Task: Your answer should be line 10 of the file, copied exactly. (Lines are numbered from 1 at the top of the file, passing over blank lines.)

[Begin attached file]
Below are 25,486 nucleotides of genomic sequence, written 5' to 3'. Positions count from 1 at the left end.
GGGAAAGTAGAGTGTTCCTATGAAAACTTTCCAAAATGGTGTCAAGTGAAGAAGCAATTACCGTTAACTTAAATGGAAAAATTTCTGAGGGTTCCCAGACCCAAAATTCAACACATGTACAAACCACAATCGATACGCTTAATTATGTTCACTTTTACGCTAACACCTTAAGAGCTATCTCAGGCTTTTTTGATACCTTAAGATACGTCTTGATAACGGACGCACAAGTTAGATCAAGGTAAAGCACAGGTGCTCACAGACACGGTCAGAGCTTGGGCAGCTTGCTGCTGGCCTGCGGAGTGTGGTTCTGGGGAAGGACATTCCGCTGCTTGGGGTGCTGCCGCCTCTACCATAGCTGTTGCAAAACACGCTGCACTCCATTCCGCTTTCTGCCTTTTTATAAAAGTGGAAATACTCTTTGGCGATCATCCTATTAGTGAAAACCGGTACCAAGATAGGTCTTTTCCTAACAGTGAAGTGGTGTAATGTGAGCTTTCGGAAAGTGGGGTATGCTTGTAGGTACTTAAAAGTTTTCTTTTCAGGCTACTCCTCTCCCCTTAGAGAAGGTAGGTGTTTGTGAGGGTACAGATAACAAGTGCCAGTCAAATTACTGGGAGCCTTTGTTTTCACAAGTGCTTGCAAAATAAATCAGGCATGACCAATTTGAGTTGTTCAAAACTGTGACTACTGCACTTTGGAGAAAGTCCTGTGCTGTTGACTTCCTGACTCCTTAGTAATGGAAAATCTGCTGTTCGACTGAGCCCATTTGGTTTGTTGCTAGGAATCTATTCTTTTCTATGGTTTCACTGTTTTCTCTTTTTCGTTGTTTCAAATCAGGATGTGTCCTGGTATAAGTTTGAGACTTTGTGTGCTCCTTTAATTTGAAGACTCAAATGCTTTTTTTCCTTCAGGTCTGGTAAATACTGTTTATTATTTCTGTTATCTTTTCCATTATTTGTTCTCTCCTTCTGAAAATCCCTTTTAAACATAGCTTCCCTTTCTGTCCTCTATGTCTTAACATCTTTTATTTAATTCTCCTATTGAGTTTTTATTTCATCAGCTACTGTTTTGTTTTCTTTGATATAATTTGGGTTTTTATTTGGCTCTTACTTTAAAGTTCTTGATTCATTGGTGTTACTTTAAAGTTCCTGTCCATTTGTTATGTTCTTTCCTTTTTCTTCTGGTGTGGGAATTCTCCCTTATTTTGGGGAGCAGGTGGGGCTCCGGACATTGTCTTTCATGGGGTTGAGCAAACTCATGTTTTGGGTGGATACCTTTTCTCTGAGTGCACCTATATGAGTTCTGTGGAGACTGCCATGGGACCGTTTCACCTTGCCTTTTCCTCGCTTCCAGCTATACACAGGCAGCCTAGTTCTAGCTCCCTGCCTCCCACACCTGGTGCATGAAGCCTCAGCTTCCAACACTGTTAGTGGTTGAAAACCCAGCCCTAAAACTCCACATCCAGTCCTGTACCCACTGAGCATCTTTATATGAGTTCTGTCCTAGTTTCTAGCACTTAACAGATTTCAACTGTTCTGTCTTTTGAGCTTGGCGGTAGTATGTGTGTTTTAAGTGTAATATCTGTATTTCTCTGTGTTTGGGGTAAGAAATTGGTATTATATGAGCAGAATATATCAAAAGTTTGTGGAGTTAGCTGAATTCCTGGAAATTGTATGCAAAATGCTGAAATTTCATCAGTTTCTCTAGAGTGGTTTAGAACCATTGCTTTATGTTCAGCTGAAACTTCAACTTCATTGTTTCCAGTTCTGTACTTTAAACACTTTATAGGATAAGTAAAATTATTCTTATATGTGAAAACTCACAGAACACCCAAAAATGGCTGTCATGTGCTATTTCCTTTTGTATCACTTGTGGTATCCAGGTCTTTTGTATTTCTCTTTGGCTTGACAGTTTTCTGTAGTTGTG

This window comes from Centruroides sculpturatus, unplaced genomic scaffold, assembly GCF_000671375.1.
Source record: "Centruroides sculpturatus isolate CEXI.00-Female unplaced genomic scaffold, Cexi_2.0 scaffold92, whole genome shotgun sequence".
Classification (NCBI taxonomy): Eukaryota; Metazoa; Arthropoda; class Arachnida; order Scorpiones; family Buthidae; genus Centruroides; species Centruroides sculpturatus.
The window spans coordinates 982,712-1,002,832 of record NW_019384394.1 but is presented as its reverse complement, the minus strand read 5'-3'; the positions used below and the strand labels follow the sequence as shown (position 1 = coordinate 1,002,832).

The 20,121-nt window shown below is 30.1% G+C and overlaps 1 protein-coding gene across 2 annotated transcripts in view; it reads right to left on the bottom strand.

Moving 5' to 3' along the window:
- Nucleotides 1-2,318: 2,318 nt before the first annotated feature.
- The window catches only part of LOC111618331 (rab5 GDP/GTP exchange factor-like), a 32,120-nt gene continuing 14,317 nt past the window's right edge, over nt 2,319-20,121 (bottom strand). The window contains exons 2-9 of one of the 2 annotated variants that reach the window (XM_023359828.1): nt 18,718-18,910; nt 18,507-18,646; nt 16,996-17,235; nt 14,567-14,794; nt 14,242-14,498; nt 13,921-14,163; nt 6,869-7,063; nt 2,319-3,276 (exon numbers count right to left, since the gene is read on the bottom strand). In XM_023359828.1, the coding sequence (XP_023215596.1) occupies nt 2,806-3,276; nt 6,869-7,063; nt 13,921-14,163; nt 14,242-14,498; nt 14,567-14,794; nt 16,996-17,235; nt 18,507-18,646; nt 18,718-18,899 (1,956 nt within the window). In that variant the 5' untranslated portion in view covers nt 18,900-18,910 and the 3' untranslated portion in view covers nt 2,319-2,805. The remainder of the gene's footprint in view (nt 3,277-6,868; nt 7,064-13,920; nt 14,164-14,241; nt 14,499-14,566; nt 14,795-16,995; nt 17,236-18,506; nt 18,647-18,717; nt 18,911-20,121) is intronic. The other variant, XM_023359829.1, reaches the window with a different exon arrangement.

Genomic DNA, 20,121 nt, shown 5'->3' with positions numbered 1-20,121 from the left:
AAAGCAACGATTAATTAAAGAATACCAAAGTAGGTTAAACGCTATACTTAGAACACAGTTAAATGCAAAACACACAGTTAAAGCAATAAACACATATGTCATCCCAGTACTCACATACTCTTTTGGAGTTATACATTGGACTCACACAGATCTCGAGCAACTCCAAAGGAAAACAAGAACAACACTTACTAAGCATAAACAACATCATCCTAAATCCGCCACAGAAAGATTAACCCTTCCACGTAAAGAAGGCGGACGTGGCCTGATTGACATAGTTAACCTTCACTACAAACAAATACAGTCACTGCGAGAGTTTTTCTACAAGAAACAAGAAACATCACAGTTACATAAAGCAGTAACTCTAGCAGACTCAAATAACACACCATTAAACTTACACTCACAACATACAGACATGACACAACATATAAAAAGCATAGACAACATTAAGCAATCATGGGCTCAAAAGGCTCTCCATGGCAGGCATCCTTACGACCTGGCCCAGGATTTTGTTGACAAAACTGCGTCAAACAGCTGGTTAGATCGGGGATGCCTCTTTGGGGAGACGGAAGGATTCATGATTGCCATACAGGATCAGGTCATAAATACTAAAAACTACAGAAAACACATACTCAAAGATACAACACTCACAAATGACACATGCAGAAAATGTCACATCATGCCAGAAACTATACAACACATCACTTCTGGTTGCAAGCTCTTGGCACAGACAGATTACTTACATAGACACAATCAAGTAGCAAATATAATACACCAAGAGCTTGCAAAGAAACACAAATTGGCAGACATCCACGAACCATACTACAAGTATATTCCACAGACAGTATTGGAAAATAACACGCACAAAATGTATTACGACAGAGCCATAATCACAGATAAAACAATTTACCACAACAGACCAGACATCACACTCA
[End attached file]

- The window catches only part of LOC111618331 (rab5 GDP/GTP exchange factor-like), a 32,120-nt gene continuing 14,317 nt past the window's right edge, over nt 2,319-20,121 (bottom strand). The window contains exons 2-9 of one of the 2 annotated variants that reach the window (XM_023359828.1): nt 18,718-18,910; nt 18,507-18,646; nt 16,996-17,235; nt 14,567-14,794; nt 14,242-14,498; nt 13,921-14,163; nt 6,869-7,063; nt 2,319-3,276 (exon numbers count right to left, since the gene is read on the bottom strand). In XM_023359828.1, the coding sequence (XP_023215596.1) occupies nt 2,806-3,276; nt 6,869-7,063; nt 13,921-14,163; nt 14,242-14,498; nt 14,567-14,794; nt 16,996-17,235; nt 18,507-18,646; nt 18,718-18,899 (1,956 nt within the window). In that variant the 5' untranslated portion in view covers nt 18,900-18,910 and the 3' untranslated portion in view covers nt 2,319-2,805. The remainder of the gene's footprint in view (nt 3,277-6,868; nt 7,064-13,920; nt 14,164-14,241; nt 14,499-14,566; nt 14,795-16,995; nt 17,236-18,506; nt 18,647-18,717; nt 18,911-20,121) is intronic. The other variant, XM_023359829.1, reaches the window with a different exon arrangement.